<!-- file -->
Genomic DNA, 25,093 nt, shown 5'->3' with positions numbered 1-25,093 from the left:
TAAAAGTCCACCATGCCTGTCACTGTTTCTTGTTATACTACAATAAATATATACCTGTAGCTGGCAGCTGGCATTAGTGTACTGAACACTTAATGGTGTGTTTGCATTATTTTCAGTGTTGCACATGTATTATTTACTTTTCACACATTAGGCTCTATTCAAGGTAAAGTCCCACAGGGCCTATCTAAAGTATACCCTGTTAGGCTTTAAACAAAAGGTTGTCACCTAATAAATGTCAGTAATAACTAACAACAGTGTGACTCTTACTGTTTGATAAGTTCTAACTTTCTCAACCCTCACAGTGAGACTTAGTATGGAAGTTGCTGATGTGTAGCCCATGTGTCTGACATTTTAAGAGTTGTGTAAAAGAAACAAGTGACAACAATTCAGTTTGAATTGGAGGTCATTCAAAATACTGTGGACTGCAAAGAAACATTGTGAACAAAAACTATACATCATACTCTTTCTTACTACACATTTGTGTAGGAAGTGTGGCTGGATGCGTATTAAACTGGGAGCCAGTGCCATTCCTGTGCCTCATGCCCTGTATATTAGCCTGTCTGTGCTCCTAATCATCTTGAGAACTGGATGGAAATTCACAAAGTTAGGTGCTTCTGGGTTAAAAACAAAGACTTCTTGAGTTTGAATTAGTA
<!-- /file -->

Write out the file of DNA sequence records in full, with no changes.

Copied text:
Genomic DNA, 25,093 nt, shown 5'->3' with positions numbered 1-25,093 from the left:
TAAAAGTCCACCATGCCTGTCACTGTTTCTTGTTATACTACAATAAATATATACCTGTAGCTGGCAGCTGGCATTAGTGTACTGAACACTTAATGGTGTGTTTGCATTATTTTCAGTGTTGCACATGTATTATTTACTTTTCACACATTAGGCTCTATTCAAGGTAAAGTCCCACAGGGCCTATCTAAAGTATACCCTGTTAGGCTTTAAACAAAAGGTTGTCACCTAATAAATGTCAGTAATAACTAACAACAGTGTGACTCTTACTGTTTGATAAGTTCTAACTTTCTCAACCCTCACAGTGAGACTTAGTATGGAAGTTGCTGATGTGTAGCCCATGTGTCTGACATTTTAAGAGTTGTGTAAAAGAAACAAGTGACAACAATTCAGTTTGAATTGGAGGTCATTCAAAATACTGTGGACTGCAAAGAAACATTGTGAACAAAAACTATACATCATACTCTTTCTTACTACACATTTGTGTAGGAAGTGTGGCTGGATGCGTATTAAACTGGGAGCCAGTGCCATTCCTGTGCCTCATGCCCTGTATATTAGCCTGTCTGTGCTCCTAATCATCTTGAGAACTGGATGGAAATTCACAAAGTTAGGTGCTTCTGGGTTAAAAACAAAGACTTCTTGAGTTTGAATTAGTA